While you’re at it, you might want to look at a post I did a while back that explain how Doctor’s Data lab results have been abused by alt-med practitioners to subject a child to repeated testing as part of a comprehensive program of highly dubious therapies, up to and including the injection of stem cells into the cerebrospinal fluid of an autistic girl and remember that DDI is also being sued by the father of a child with autism who was subjected to chelation therapy and whose “autism biomed” practitioners used DDI lab tests in their non-science-based evaluation and treatment of a child. No doubt DDI would say that it is not responsible for the “misuse” of its tests, but I would disagree based on the information in Barrett’s article.

More importantly, Doctor’s Data is suing Dr. Barrett for the ridiculously overblown sum of $10 million, knowing quite well that Dr. Barrett doesn’t have $10 million or anywhere close to it. Its obvious purpose, again, is to shut down criticism of its dubious testing and its marketing itself to dubious practitioners who perform chelation therapy for autism, heart disease, and other conditions for which chelation therapy is not indicated. Because of that, I would argue that skeptics and supporters of science-based medicine should treat this lawsuit as being on the same level of urgency as that of Simon Singh, the British skeptic who was sued by the British Chiropractic Assocation and managed to win against the odds, given how stacked against the defendant British libel law is. The BCA’s lawsuit even backfired spectacularly in that it provoked a campaign to reform British libel laws and turned skeptics loose investigating the pseudoscientific claims of large numbers of British chiropractors. Even so, Singh suffered two years of legal actions and spent hundreds of thousands of pounds to defend himself. He’s unlikely to recover all of his legal costs. He has made a huge difference, however.

It is true that American libel laws are nowhere near as plaintiff-friendly as British libel law. Dr. Barrett isn’t at nearly as big a disadvantage, and the lawsuit against him is not likely to lead to major changes in U.S. (or even Texas) libel law. It’s quite possible that it will be rapidly dismissed, as Barbara Loe Fisher’s lawsuit against Paul Offit was. I certainly hope so. Still, no matter what happens, DDI will cost Dr. Barrett money and time and interfere with his important work on Quackwatch. Besides, it is the principle involved that should spur skeptics to publicize and protest this naked intimidation of a respected skeptic and supporter of science-based medicine, and that principle is that libel laws should be kept out of science. Libel law should have no place in what is a scientific dispute. Worse, if Doctor’s Data is successful, not only would it silence one of the most dedicated and successful supporters of science-based medicine out there, but it could well destroy what is arguably the most comprehensive site for debunking quackery that is currently in existence, Quackwatch and its affiliated sites.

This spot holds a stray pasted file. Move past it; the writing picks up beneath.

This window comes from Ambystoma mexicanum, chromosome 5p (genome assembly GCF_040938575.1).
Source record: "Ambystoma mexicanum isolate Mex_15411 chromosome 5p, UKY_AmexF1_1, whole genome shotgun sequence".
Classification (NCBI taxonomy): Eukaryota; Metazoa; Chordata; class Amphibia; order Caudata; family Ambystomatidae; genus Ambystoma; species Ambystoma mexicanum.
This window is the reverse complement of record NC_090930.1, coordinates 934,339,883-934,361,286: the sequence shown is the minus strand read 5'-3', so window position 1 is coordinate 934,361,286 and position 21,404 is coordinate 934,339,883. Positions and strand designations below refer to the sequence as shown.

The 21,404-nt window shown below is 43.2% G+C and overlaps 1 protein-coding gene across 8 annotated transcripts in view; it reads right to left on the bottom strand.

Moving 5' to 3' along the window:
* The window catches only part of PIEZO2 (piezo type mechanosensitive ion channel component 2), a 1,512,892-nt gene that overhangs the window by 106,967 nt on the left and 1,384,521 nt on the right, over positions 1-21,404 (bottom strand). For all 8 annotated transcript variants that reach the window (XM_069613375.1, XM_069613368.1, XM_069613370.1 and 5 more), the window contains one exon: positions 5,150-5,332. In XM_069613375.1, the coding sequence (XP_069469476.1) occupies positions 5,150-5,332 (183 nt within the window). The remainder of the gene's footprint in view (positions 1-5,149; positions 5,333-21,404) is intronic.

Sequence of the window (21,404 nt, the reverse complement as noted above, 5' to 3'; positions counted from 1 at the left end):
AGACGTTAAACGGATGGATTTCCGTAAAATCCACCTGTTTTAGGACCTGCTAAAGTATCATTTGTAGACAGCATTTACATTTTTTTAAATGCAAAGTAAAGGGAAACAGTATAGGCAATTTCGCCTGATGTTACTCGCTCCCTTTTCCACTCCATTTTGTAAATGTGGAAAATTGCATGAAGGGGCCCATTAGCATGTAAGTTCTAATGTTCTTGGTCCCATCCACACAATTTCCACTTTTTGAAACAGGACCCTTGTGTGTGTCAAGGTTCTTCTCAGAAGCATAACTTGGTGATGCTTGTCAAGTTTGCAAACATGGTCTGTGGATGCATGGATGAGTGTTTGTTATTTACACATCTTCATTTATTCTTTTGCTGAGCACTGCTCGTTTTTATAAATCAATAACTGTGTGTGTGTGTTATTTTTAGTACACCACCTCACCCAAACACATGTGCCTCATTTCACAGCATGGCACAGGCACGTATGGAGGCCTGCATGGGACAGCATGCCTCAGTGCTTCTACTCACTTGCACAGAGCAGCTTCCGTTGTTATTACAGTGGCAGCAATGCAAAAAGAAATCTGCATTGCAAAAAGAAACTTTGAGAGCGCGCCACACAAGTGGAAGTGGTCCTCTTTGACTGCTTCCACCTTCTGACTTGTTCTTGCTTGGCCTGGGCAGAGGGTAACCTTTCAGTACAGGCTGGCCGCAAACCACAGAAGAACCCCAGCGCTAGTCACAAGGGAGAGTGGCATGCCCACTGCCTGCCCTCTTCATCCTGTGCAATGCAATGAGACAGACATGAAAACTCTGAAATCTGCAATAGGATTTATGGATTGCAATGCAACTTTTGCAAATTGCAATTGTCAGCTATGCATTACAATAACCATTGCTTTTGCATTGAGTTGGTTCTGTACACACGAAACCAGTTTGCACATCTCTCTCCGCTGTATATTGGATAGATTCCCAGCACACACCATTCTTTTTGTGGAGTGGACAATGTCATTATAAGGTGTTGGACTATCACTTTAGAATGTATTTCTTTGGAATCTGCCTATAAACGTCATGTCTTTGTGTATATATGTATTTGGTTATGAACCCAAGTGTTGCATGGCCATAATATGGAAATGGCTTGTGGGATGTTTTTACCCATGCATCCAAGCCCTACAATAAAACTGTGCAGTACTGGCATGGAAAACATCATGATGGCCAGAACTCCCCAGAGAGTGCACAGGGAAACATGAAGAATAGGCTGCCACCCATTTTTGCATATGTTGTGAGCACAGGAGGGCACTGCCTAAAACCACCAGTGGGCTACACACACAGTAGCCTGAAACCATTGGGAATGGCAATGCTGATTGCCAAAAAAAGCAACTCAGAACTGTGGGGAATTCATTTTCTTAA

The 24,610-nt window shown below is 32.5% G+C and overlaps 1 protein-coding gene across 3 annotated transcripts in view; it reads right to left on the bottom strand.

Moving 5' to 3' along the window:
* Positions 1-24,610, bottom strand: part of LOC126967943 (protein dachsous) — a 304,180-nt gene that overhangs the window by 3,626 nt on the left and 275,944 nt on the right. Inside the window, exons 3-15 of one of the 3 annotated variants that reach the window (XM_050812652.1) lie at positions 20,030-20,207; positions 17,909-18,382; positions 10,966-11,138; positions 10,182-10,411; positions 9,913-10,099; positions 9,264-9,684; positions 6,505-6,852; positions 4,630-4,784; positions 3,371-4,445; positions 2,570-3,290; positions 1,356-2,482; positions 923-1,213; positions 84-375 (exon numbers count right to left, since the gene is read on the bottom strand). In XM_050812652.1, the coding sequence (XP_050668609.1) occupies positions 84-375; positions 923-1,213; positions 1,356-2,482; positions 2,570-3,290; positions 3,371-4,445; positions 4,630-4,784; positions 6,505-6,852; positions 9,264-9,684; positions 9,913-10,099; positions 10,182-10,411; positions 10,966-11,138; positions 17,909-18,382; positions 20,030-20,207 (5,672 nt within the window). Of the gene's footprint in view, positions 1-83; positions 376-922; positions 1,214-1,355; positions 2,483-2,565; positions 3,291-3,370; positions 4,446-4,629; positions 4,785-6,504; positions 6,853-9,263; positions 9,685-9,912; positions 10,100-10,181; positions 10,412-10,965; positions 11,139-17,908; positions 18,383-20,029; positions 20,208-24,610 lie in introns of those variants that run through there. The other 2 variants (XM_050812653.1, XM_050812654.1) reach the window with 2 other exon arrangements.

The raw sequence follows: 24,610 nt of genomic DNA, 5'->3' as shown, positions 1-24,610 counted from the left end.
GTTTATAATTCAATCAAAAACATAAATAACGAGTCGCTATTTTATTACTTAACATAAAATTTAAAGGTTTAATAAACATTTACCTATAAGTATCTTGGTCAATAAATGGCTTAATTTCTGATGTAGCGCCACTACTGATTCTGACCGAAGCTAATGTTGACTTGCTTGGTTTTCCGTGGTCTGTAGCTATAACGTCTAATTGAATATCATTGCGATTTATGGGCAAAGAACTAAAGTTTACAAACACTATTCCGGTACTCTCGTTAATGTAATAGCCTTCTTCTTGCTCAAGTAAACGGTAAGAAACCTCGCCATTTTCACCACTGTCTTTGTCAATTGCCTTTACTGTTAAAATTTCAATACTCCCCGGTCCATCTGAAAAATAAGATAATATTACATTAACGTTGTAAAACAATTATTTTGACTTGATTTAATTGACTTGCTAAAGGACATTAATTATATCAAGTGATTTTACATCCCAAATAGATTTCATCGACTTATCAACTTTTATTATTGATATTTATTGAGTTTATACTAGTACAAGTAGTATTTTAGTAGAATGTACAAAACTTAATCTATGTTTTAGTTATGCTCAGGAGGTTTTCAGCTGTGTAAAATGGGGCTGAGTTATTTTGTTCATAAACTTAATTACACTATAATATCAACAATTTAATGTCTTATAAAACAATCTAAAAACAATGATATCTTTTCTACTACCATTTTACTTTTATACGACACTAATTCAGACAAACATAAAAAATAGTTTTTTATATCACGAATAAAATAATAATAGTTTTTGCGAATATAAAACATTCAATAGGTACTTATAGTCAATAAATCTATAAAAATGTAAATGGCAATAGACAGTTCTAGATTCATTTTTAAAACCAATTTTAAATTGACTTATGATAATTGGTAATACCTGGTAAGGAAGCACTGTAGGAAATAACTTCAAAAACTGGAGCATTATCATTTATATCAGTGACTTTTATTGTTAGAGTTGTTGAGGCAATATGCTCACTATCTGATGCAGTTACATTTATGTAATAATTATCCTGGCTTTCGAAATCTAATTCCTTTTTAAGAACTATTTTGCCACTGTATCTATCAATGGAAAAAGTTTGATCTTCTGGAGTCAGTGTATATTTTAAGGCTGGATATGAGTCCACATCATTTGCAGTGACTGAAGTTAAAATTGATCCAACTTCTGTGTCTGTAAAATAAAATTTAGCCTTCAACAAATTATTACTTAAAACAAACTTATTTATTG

Supporters of medical pseudoscience have a long history of trying to stifle criticism by any means necessary. Sometimes their chosen means are dubious libel suits, as when Barbara Loe Fisher tried to sue Paul Offit for libel and the BCA sued Simon Singh. Indeed, this is arguably the most favored technique to shut up opposition, and I’ve recently learned that “attachment therapist” Dr. Ronald Federici is suing several of his critics, including Jean Mercer, Psychology Today, and Advocates for Children in Therapy. He lost the first round, I’ve recently learned that he is appealing. Sometimes, their chosen technique is to try to harass their enemies at their job, as I have recently experienced. Sometimes their preferred technique is to try to shut down criticism by filing complaints against ISPs, as Joseph Chikelue Obi and the Society of Homeopaths did to Andy Lewis. Sometimes, the more radicalized of them, such as animal rights activists, directly vandalize property or protest at the homes of researchers in order to intimidate them. It’s all the same intent, just using different tactics, and that intent is to silence the opposition. It’s all a continuum, and many are the techniques used by promoters of dubious medicine to react to science-based criticism. What all the techniques and strategies used all share in common is that they are designed not to refute scientific criticism, but to stifle it through intimidation.

If they win, science suffers, and so do patients.

ADDENDUM: You can help Dr. Barrett, too. If you’re a blogger, please write about this. Voice your opinion and help drum up financial support for his legal fund. Everyone can contribute to Dr. Barrett’s legal defense fund by donating to Quackwatch at this page here.